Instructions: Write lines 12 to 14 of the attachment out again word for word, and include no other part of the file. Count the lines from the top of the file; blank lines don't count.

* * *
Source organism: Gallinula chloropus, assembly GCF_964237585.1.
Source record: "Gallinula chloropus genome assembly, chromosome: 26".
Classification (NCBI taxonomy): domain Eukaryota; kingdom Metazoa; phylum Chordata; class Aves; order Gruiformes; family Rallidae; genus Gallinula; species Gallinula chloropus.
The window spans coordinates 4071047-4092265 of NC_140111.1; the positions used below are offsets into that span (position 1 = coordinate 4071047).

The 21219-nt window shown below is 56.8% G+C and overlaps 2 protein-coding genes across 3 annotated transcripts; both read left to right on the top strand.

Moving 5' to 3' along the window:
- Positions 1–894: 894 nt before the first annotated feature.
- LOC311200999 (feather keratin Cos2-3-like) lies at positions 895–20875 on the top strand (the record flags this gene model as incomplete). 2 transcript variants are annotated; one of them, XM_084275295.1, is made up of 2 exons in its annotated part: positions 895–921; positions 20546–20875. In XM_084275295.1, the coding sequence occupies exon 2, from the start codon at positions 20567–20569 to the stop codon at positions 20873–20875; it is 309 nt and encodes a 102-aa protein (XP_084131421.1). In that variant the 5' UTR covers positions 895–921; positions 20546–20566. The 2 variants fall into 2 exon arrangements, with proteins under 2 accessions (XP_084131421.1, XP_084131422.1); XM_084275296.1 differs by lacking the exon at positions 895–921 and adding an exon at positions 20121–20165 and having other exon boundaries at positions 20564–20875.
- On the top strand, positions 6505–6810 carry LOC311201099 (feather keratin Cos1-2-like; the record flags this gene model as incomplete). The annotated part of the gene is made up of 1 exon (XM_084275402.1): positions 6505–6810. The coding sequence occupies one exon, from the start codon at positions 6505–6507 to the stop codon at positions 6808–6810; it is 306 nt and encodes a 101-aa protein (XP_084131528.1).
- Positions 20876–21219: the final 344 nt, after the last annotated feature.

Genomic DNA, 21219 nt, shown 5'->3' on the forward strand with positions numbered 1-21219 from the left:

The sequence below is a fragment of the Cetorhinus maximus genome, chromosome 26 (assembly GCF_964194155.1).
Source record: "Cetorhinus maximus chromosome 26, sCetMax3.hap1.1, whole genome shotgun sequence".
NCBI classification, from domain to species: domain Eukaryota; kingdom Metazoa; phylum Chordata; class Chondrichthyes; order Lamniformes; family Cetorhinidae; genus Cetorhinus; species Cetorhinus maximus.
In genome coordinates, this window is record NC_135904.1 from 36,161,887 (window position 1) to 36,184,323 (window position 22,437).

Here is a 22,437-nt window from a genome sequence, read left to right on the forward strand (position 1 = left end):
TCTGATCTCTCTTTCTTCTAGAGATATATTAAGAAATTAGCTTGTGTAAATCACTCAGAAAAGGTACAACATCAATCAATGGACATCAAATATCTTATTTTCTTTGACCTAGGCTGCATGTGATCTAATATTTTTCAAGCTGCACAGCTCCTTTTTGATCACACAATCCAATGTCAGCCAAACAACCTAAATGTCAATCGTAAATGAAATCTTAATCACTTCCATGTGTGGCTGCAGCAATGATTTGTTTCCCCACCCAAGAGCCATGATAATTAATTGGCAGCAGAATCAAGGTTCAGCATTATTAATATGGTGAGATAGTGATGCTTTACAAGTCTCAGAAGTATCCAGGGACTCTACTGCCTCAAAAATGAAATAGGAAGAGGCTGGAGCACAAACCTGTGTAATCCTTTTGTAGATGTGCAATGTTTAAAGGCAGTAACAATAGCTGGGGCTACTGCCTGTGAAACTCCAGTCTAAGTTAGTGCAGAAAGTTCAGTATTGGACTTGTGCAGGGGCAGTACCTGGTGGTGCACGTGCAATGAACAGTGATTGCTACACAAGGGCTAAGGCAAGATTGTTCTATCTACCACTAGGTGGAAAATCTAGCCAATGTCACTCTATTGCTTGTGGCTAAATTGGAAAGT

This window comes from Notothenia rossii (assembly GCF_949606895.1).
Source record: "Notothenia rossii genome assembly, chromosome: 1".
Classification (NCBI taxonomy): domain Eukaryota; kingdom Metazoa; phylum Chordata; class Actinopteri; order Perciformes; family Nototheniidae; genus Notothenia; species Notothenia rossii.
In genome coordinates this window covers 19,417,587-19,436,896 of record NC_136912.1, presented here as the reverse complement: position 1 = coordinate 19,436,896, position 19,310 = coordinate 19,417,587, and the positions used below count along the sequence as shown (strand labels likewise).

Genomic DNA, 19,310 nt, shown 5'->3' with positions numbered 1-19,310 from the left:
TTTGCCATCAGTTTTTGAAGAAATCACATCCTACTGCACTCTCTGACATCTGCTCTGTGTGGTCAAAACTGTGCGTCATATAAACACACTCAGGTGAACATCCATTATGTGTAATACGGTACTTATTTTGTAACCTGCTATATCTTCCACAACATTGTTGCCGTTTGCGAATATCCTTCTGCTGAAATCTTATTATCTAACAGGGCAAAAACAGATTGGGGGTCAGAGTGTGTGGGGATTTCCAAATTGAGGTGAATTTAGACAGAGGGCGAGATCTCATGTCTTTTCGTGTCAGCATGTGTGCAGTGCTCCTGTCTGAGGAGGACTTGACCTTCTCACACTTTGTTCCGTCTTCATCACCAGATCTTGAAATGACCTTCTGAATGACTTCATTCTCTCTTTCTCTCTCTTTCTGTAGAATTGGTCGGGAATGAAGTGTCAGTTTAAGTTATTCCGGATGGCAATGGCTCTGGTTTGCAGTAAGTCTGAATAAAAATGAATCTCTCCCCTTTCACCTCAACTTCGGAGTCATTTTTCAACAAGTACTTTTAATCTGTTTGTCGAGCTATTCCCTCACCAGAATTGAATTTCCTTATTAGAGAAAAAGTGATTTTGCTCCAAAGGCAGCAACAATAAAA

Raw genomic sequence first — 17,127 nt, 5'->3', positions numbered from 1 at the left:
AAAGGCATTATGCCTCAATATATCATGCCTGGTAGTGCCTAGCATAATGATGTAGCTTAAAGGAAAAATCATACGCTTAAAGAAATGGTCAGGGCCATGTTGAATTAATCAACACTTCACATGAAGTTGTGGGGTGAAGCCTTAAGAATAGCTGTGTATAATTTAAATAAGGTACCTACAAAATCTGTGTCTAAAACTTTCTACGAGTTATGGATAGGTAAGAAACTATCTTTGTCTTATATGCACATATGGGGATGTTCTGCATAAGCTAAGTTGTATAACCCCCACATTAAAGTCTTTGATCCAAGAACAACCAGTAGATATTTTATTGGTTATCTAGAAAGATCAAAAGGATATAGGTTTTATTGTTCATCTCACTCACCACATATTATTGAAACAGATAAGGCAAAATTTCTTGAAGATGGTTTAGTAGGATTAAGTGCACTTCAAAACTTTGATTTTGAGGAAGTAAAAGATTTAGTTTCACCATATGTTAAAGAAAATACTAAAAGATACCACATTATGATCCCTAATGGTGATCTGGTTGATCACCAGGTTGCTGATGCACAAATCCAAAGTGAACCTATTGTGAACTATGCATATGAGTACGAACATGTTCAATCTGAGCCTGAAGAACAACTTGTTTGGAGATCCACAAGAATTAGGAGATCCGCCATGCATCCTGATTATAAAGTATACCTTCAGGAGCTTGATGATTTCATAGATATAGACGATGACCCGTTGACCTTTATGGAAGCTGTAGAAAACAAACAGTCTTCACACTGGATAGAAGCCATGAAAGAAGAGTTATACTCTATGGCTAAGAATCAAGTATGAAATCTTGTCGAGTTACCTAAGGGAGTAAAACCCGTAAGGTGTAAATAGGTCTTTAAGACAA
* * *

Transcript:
The sequence below is a fragment of the Cetorhinus maximus genome, chromosome 26 (assembly GCF_964194155.1).
Source record: "Cetorhinus maximus chromosome 26, sCetMax3.hap1.1, whole genome shotgun sequence".
NCBI classification, from domain to species: domain Eukaryota; kingdom Metazoa; phylum Chordata; class Chondrichthyes; order Lamniformes; family Cetorhinidae; genus Cetorhinus; species Cetorhinus maximus.